In June the California Supreme Court ruled that Sierra Chemical Co.'s argument that Vicente Salas was not legally eligible to hold a job in the United States was not a complete defense to the worker's claims under the state's Fair Employment and Housing Act.
The company has now asked the United States Supreme Court to review that decision, arguing that Federal immigration law and policy override California's FEHA laws.
Salas started working for Sierra Chemical in 2003. He signed an employment eligibility verification form, where he wrote a Social Security number and provided a resident alien card that attested to his eligibility to work in the United States. Salas also signed a W-4 income tax statement, using the same Social Security number.
He later hurt his back and filed a claim for workers' compensation benefits. He was able to return to work, subject to medical restrictions, but was laid off that December as part of Sierra's seasonal reduction of production line staff.
Sierra sells swimming pool chemicals so when the weather cools, demand decreases and the company lays off many of its production line employees, recalling them when consumer demand rises with the temperatures in the spring.
Sierra offered to rehire Salas in the summer of 2007 if he obtained a release from his doctor authorizing him to return to full-duty status. Salas' doctor, however, would not clear him to work without restrictions.
So Salas sued Sierra, alleging that he was disabled and that Sierra had failed to provide reasonable accommodations under California FEHA law among other causes of action.
During discovery, Sierra learned that the Social Security number it had on file for Salas was being used by a North Carolina man, Kelley R. Tenney. Tenney averred, under oath, that the number was assigned to him, and that he had not given Salas permission to use his Social Security number to obtain work.
Sierra then raised defenses that Salas' FEHA claims should be barred under the equitable doctrines of after-acquired evidence and unclean hands.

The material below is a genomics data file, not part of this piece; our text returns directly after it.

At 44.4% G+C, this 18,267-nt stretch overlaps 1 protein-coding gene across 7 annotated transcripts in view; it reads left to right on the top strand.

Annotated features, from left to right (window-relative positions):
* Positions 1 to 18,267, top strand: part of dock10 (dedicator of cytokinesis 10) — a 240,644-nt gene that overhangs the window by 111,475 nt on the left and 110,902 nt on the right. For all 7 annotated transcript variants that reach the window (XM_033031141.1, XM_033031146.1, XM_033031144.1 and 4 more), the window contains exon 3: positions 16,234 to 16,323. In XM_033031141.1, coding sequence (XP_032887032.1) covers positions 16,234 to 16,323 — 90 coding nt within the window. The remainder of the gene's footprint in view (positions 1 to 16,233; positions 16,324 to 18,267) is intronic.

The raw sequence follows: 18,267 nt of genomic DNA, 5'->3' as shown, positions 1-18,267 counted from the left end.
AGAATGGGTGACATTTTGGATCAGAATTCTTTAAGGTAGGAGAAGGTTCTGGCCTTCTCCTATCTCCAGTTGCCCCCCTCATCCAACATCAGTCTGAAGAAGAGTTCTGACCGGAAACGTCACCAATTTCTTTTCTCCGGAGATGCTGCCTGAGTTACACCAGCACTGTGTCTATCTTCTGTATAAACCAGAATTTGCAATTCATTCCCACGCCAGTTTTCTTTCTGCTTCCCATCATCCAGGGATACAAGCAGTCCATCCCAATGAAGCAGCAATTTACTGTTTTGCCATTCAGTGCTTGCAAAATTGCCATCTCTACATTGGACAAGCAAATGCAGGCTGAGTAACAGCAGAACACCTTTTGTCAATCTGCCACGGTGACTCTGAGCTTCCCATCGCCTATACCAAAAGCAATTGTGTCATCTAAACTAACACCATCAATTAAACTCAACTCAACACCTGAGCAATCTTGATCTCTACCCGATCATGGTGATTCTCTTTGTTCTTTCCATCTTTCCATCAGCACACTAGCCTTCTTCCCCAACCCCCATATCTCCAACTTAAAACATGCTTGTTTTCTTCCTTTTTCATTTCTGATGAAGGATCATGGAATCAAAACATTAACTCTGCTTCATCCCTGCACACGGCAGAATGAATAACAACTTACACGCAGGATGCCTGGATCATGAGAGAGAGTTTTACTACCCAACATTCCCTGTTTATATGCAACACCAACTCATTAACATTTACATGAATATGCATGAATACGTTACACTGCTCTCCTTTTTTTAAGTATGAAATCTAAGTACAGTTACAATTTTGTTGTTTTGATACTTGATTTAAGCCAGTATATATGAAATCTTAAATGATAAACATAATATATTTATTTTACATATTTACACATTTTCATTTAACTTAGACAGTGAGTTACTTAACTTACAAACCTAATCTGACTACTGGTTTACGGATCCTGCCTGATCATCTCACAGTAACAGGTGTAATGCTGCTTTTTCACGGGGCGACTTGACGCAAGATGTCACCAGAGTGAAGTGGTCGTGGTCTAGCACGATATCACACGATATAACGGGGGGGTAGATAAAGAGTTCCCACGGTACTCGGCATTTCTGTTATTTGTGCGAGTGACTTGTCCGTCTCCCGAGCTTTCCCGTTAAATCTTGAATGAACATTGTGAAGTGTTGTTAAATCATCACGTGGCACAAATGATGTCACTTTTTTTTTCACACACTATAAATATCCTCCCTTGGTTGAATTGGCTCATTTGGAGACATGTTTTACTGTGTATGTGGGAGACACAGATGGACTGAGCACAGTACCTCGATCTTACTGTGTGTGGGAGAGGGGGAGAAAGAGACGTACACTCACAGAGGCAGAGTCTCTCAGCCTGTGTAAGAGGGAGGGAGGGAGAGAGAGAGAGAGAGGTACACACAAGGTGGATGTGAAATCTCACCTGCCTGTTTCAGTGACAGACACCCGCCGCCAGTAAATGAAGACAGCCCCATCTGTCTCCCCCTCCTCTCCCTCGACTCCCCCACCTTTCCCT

The after-acquired evidence doctrine is a defense against discrimination or refusal-to-hire suits, where the employer discovers wrongdoing that otherwise would have resulted in termination or refusal to hire. The unclean hands doctrine says that it is unfair to grant relief to a person accusing someone else of wrongdoing if he engaged in a wrongdoing himself.
The Superior Court ruled that Salas could not bring a FEHA claim against his employer, as a matter of law, since he was "not lawfully qualified" to take the position that he allegedly was denied after he suffered his industrial injury.
The 3rd District Court of Appeal upheld her decision, but a majority of the California Supreme Court reversed, concluding that undocumented employees are entitled to pursue claims for retaliation and discrimination against their employers.
Justice Joyce Kennard, retired but sitting on the bench by special appointment, wrote for the majority that it would "frustrate rather than advance the policies underlying federal immigration law to leave unauthorized alien workers so bereft of state labor law protections that employers have a strong incentive to 'look the other way' and exploit a black market for illegal labor."
Justice Marvin Baxter dissented, stating that the question of whether Salas was ineligible under federal immigration law to be employed in the United States was an issue that had yet to be decided.
If Salas was in fact unable to legally hold employment, Baxter said he thought federal immigration laws ought to foreclose Salas from any recovery of post-termination lost wages under California law.
The California Supreme Court opinion is here.
The U.S. Supreme Court case is Sierra Chemical v. Salas, No. 14-369.